Optimizing lipid extraction for biodiesel and other advanced biofuel production at a scale that can economically and feasibly operate commercially is a high bar to climb for many involved in the algae-to-biofuels sector, but Tampa Bay, Fla.-based Culturing Solutions may be on the cusp of reaching one more rung up the ladder toward that goal as it hosts the grand opening of its algae-to-biofuel demonstration plant Nov. 17 in New Port Richey, Fla.
What differentiates Culturing Solutions’ application, according to CEO Dean Tsoupeis, is the company’s ability to mitigate carbon dioxide from industrial flue gases by feeding it into its Phyta-Platform or Phyta-Pond Photobioreactors for enhanced algae cultivation. Dissolved CO2 absorption into a liquid growing media, together with new pump technology, also increases biomass exchange and concomitant photo exposure, which increases algae growth by 300 percent. The Phyta-Platform PBR technology platforms can achieve algae concentrations of 4 to 6 grams per liter at an efficiency of 20 percent in optimum summer daylight.
“Basically, we’ve optimized the photo absorption rate to four times more than in nature,” Tsoupeis told Biodiesel Magazine. “What can also happen is the NOx and SOx can be absorbed so we’re mitigating two more greenhouse gases that way and absorbing some free nutrients.”
Tsoupeis said the Phyta PBR technology uses a proprietary pumping system that helps keep the algae moving. All the air that enters through is cleaned by ultraviolet sterilizers.
“We exchange all the air as needed depending on external weather conditions,” Tsoupeis said. “We use all the same sensors, dosing and CO2 delivery systems in the Phyta-Pond as we do in the Phyta-Platform so we can monitor and control the pH and nutrient levels.”
As far as lipid yield from cultivated algae, Tsoupeis said the company hasn’t yet been able to get over 35 percent lipid production yield in the PBRs, “but we’re working on that,” he said, adding that the company is working with an undisclosed university on its patented lipid extraction technology that will enable the company to increase lipid yield to the desired 40 to 50 percent yield goal.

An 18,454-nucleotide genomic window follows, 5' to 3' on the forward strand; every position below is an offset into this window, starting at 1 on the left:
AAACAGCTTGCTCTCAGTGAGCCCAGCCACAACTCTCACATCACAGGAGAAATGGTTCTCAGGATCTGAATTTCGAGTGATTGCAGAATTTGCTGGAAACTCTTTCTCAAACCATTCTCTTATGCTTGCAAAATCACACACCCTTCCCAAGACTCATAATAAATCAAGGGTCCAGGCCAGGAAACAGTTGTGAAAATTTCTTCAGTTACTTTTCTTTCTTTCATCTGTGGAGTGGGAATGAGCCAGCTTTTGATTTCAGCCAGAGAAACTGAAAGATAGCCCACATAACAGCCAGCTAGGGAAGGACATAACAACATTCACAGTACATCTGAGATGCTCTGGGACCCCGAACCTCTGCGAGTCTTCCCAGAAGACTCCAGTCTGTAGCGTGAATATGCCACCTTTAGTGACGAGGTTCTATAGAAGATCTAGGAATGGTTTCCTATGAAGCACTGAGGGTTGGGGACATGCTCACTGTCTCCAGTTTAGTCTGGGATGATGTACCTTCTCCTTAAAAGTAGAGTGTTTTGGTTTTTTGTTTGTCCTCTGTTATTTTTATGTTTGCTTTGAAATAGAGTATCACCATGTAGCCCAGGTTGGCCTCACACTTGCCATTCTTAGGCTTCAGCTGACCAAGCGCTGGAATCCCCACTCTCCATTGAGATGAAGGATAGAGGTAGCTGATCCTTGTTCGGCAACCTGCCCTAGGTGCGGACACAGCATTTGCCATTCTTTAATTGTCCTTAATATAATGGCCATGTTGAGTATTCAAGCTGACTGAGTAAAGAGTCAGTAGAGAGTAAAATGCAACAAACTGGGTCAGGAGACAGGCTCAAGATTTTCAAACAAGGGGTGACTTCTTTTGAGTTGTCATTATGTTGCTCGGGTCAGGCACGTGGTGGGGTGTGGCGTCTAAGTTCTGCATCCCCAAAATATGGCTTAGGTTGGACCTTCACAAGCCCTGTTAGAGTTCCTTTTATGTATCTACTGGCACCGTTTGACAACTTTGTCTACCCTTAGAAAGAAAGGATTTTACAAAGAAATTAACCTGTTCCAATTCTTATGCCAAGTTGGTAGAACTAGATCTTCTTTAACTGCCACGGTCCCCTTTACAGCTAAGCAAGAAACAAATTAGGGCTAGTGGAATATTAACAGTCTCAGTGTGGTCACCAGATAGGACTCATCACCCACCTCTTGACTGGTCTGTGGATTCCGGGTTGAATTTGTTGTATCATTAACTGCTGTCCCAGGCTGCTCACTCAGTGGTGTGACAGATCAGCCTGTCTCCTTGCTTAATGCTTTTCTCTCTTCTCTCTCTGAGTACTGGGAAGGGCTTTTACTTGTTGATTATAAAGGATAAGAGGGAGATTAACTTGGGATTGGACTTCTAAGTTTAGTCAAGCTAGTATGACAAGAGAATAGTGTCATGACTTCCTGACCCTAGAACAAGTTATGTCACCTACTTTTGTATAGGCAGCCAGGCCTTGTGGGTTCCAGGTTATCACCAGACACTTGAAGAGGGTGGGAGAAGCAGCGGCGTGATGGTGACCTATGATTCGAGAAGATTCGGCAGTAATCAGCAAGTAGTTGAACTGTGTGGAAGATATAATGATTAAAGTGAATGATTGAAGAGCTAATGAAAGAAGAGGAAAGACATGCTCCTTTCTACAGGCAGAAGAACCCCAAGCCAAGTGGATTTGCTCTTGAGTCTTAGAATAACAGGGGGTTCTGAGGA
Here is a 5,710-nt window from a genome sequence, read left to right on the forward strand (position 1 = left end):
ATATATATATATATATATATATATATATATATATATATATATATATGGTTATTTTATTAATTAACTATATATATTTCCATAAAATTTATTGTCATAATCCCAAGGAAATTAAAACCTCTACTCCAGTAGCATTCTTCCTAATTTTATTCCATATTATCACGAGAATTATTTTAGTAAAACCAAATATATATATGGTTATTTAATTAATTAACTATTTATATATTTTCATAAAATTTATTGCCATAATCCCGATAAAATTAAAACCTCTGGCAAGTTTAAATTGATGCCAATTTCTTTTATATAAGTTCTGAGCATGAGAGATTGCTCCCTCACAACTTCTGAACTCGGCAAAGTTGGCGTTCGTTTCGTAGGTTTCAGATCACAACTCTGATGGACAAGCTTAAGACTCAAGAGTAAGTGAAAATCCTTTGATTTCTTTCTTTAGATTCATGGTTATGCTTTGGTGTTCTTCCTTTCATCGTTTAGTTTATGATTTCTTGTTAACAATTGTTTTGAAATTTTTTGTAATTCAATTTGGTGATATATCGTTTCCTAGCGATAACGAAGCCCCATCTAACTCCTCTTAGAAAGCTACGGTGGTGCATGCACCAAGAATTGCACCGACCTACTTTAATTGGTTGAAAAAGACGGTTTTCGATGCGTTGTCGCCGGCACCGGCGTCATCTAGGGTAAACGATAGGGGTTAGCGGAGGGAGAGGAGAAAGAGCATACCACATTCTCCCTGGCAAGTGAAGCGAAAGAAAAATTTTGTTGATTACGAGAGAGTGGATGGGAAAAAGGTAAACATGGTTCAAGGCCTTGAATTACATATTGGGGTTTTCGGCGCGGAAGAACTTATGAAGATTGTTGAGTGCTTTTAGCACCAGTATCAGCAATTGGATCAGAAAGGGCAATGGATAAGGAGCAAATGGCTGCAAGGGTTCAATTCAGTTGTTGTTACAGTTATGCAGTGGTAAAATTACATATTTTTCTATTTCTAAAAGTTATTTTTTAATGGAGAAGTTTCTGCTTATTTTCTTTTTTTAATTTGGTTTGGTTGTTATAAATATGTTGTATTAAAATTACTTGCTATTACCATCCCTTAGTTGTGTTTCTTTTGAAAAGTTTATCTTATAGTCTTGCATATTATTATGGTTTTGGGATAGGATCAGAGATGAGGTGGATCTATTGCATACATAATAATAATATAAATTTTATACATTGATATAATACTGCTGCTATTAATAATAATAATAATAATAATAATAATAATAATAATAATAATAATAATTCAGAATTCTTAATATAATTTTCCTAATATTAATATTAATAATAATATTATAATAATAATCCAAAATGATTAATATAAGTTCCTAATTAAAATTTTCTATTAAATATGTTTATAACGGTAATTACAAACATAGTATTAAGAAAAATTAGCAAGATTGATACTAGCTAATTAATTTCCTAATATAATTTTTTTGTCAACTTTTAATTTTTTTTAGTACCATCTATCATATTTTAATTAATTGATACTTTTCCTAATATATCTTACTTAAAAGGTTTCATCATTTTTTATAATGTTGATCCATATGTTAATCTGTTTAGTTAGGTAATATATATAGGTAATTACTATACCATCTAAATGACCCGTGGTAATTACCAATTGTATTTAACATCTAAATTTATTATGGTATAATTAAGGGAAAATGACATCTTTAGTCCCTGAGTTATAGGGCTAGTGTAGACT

Tsoupeis explained how he’ll be demonstrating a cell disruptor, a microchannel that collides two streams of air at 30,000 psi that breaks algal cells and keeps temperatures down to prevent emulsions from occurring, which can free up additional algal lipids.
“From there we can run it through a coalescer to get free oils out,” Tsoupeis said.
The company introduces a natural nontoxic flocculent to the remaining algal biomass that is then collected at the bottom of a chamber of the PBR. Culturing Solutions then uses supercritical fluid extraction techniques to get the rest of the oil of the algal biomass. If the company can get enough free oil out with its homogenizer, Tsoupeis said, and then it could bypass the supercritical fluid extraction step being left with de-fatted algae biomass.
“What we’re looking to do is raise the oil content high enough to where we can extract that, and then what’s left over in the biomass we would have around the natural 12 percent lipid content good for aquaculture feed, animal feed or human consumption,” he said.
Additionally, Tsoupeis said his company is working closely with in-state biodiesel producer Genuine Biofuels, which is expected to produce batches of biodiesel from samples of Culturing Solutions’ algal oil in the coming months. Genuine Biofuels employs a continuous flow ultrasonic shear mixing technology to produce methyl esters from waste vegetable oil at its 6 MMgy production facility in Indiantown, Fla.
Tsoupeis added that the company’s Phyta-Platform PBR technology can also be integrated within a energy-efficient, carbon-neutral closed-loop system. For example, he said, one could use biodiesel to power a generator and then capture the flue gas emitted from the generator to feed into the Phyta-Platform platform to cultivate algae in a continuous process. He said his company is also interested in further optimizing the Phyta-Platform technology to be potentially applied to biojet fuel or renewable diesel production.
The demonstration plant in Florida is Culturing Solutions’ first, but the company’s technologies are also being used in Rhode Island, Australia, Romania, Hungary and Russia.
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